Trudeau must follow through on electoral reform
In the aftermath of a disappointing win for a candidate who couldn’t be less presidential if he tried and who didn’t capture the majority of votes, we must examine our own country’s attempts at making our voting system more representative of the popular vote.
Justin Trudeau promised Canadians that 2015 would be the last election in which the First Past the Post method of voting would be used. Canadians like me were ecstatic. My vote has rarely counted and for the last twelve years, my views and values have not been adequately represented in our legislative assemblies.
In May of this year, the federal Liberals announced that they would create an all-party committee to study electoral reform; they also encouraged MPs to hold town halls about this over the summer and early fall. The Minister of Democratic Institutions, Maryam Monsef, held 22 Democratic Reform Tour stops from coast to coast and dozens of citizen-organized town halls on the issue were held. Now, they have just announced that every Canadian household will receive a postcard in the mail to find out how people feel about the way they elect MPs.
When you receive your postcard in early December, you need to tell your elected representatives, as the majority of Canadians speaking at these forums already have, that some form of Proportional Representation (PR) is what you expect. Here’s why:
In a representative democracy, every vote should count. In the last federal election in 2015 over 9 million Canadians voted for losing candidates, and therefore their votes didn’t count.
Of the 17 majority governments we have elected federally since the First World War, only four of them have had at least 50 per cent of the vote. In the last two elections in 2011 and 2015, we elected majority governments that had only 39 per cent of the vote.
Although Liberals, Conservatives, NDP, and Greens have support across Canada, regional imbalances emerge under our present system making our country look regionally divided.
The discrepancy between seats and votes means that Canada’s demographic diversity, including women, is not fully reflected in the House.
Our present system creates short-term thinking and forces parties to focus their policy decisions on the four-year electoral cycle. This hampers governments from doing the best thing for taxpayers if they know that it will be unpopular. It also hampers long-term planning.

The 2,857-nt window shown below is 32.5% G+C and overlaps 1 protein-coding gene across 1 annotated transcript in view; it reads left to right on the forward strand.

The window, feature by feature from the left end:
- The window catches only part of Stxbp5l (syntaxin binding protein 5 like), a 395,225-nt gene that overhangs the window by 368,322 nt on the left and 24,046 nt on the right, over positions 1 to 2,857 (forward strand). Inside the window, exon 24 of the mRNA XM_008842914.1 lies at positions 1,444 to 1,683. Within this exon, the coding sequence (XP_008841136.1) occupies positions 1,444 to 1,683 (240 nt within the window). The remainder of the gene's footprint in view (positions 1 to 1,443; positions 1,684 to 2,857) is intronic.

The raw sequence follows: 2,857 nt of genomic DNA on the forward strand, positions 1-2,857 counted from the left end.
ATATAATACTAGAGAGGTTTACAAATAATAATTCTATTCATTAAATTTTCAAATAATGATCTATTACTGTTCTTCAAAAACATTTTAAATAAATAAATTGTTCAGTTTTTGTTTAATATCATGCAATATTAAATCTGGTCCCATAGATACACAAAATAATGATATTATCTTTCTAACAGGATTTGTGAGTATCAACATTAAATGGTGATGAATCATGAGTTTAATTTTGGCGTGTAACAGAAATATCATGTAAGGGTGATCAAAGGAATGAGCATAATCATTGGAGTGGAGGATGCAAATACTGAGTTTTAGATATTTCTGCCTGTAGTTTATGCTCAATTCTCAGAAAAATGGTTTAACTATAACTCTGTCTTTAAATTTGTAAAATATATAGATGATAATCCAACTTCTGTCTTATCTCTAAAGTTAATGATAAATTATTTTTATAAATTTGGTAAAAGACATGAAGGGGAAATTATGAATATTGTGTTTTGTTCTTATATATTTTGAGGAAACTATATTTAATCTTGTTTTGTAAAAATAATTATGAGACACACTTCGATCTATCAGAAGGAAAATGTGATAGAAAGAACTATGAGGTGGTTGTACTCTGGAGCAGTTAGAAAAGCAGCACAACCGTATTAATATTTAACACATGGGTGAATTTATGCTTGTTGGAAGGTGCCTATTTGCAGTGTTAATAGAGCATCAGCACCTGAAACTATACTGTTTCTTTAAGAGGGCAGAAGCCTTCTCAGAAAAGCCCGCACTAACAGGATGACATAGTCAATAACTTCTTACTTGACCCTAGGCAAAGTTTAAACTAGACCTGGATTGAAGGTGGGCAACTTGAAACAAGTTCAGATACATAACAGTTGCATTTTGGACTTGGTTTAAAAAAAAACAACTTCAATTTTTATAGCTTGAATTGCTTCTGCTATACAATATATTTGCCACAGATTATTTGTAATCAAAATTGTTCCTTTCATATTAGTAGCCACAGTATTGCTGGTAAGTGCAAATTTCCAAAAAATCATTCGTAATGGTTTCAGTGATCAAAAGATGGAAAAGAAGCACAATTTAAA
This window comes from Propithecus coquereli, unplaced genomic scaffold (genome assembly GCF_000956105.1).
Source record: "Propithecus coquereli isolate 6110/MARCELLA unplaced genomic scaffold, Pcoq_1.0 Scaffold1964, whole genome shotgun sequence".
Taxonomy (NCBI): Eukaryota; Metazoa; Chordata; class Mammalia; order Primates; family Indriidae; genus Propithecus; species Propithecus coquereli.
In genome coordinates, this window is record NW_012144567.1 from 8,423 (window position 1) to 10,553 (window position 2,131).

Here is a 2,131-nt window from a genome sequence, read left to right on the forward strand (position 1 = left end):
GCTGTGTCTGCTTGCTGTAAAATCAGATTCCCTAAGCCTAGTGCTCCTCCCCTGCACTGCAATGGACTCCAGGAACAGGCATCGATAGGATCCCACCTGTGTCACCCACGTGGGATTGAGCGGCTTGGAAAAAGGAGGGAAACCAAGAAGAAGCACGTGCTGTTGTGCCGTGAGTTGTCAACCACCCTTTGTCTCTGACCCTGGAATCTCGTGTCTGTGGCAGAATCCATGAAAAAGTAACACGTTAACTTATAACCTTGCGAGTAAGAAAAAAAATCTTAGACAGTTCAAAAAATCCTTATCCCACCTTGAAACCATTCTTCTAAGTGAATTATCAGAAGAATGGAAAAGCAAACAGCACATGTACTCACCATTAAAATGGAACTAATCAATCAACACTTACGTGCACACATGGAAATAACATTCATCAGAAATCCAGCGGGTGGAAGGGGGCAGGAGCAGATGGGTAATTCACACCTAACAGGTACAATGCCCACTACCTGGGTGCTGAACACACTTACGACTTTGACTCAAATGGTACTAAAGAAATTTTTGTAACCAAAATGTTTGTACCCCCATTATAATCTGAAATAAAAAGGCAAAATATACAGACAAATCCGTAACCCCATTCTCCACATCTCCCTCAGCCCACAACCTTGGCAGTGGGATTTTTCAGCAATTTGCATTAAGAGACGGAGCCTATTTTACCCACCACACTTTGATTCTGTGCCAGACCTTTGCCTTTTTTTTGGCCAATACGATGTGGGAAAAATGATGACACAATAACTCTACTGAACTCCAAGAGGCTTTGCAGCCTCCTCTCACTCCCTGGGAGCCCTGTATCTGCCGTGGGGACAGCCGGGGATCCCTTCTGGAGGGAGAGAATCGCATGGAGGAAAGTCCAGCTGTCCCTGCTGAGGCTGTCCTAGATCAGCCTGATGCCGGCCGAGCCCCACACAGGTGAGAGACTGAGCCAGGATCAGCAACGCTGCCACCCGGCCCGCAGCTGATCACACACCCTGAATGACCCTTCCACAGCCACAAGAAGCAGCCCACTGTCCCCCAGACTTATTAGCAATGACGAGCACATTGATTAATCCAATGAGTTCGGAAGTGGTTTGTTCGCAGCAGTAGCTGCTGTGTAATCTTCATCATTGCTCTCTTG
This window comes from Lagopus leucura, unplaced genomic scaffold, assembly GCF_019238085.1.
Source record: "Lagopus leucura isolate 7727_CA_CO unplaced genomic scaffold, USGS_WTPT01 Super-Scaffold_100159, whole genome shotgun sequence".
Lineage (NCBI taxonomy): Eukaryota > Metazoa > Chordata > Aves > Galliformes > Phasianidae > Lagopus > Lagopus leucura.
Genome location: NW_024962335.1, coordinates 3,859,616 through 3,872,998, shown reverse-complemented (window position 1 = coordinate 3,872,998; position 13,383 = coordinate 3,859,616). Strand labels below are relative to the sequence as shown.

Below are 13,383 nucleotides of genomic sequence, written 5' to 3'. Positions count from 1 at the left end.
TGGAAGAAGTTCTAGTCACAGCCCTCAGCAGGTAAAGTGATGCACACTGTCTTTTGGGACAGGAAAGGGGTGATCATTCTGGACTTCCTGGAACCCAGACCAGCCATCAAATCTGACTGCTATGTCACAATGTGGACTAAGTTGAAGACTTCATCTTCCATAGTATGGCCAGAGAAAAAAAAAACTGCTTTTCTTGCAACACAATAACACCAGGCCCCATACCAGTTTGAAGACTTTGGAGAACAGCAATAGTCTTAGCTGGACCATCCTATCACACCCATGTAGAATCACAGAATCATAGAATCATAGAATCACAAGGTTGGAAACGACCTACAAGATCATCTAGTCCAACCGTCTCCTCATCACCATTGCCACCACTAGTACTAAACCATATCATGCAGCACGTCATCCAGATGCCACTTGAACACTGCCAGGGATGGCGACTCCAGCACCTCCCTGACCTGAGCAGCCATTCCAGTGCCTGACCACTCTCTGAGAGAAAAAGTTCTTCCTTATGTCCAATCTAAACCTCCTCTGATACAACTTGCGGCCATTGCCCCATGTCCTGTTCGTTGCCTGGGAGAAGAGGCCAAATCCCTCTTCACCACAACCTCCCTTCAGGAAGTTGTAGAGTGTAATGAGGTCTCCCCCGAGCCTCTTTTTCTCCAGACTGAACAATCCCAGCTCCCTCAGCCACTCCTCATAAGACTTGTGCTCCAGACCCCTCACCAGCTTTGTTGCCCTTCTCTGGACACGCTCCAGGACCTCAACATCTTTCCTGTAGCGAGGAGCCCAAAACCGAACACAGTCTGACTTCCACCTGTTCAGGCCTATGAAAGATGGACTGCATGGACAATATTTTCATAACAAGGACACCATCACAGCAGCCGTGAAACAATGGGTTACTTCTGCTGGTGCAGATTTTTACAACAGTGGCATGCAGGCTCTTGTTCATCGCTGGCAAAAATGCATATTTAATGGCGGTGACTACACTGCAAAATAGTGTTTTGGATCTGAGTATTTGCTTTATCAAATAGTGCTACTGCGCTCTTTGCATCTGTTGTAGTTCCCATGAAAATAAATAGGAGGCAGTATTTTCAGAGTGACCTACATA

Eighty-eight per cent of the academics, experts and community groups who appeared before the Electoral Reform Committee as witnesses with an opinion on the voting system spoke for PR.
I have done what I can to convince my elected representatives to consider some Canadianmade form of PR so that before I die, my vote can count.
In 2013 when I lived in MP Scott Simms riding, I made a special effort to speak to him about our broken democracy and asked him to please consider supporting a Canadian-made form of PR.
This past spring, I spoke to my present MP, Mr. Ken McDonald, on this same issue.
This summer when the MP town halls were announced, I wrote to my MP and asked him to please notify me when he hosted a town hall on this issue.
This past October when they were in St. John’s, I asked the members of the all-party committee on electoral reform to please recommend some form of PR.
Now, I am asking my neighbours and friends and all those Canadians who will receive a postcard in the mail in December, to please tell your elected representatives that you expect the government to fulfill its promise to make every vote count. I’m counting on you.
In the next fiscal year the federal government plans to decrease the Canada Health Transfer (CHT) or the amount of money it gives to the provinces each year to spend on health care from six per cent to three per cent.
Our current federal allocation is $528 million and we can ill-afford any reduction at a time when health-care costs are rising, our financial situation is terrible and our economy is in a downturn.
A statement from the department of health and community services says the federal government is now funding just over 17 per cent of the department’s approximate $3 billion budget. We may lose $15.5 million in healthcare funding in 2017-18 alone, if the reduction in what’s known as the CHT escalator is not reversed, the statement read.
It added that roughly 35 to 40 per cent of the provincial budget is spent on health care.
It is scandalous that the federal government is reducing critical funding to a province that probably has the oldest and sickest population in Canada. The cuts are also being done on a per capita basis which means that Newfoundland and Labrador with its sparse population may suffer most.
Other areas of our economy are already being short-changed, as less money is allocated for other departments and programs and directed to health.